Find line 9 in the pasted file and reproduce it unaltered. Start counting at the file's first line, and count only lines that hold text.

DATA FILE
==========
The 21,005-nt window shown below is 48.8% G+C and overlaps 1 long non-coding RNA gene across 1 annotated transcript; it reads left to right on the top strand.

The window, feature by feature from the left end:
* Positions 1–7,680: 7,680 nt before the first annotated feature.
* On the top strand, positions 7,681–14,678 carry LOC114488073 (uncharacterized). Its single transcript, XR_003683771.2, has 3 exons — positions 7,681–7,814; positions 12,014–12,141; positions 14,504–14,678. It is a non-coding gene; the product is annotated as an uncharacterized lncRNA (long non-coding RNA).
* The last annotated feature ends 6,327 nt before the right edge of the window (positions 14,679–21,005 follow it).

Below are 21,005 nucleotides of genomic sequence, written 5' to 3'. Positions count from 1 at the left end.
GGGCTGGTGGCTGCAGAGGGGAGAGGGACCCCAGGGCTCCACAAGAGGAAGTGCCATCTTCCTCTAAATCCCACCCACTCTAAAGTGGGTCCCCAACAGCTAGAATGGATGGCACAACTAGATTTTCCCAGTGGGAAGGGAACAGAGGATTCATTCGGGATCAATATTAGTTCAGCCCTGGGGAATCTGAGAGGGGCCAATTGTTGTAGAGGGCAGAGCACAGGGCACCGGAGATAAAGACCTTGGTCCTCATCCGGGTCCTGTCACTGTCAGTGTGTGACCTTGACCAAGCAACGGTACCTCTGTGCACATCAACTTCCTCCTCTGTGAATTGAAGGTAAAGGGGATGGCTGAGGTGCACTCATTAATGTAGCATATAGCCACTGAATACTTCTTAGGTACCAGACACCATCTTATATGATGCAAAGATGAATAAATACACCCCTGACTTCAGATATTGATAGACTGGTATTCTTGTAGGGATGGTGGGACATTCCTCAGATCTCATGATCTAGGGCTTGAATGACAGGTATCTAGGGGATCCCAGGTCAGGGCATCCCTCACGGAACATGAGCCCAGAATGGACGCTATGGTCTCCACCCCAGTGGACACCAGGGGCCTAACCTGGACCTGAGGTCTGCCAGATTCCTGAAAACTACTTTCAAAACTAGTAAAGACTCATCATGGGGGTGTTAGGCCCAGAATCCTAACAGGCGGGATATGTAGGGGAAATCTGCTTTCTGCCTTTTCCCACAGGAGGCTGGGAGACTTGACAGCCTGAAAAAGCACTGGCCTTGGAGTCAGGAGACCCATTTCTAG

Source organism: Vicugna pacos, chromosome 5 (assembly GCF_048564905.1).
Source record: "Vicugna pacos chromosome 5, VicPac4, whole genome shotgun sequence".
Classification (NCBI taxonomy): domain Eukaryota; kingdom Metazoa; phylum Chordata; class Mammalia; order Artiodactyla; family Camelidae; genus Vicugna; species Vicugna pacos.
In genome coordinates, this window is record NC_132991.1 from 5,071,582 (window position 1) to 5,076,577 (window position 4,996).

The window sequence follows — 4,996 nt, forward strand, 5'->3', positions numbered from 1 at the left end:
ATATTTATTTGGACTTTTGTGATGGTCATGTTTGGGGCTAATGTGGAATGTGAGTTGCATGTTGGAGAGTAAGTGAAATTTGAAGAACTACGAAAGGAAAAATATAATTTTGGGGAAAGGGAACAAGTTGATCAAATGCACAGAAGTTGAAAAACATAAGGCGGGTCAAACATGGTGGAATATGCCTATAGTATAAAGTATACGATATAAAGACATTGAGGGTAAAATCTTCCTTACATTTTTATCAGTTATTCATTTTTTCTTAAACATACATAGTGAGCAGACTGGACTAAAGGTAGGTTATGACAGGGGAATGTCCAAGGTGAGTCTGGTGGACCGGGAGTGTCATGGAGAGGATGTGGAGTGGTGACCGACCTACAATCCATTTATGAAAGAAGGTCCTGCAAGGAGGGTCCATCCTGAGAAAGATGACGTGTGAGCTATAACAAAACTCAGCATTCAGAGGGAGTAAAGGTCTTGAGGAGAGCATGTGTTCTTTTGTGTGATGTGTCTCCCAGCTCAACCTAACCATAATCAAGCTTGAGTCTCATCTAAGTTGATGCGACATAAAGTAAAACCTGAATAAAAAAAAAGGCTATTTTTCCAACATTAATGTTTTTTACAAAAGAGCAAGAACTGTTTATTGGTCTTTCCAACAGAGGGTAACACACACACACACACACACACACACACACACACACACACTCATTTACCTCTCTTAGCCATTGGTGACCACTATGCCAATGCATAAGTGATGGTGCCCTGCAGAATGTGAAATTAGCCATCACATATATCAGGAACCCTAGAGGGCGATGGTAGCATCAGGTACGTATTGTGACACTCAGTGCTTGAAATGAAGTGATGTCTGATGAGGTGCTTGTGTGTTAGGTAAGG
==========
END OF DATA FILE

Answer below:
Source record: "Vicugna pacos chromosome 5, VicPac4, whole genome shotgun sequence".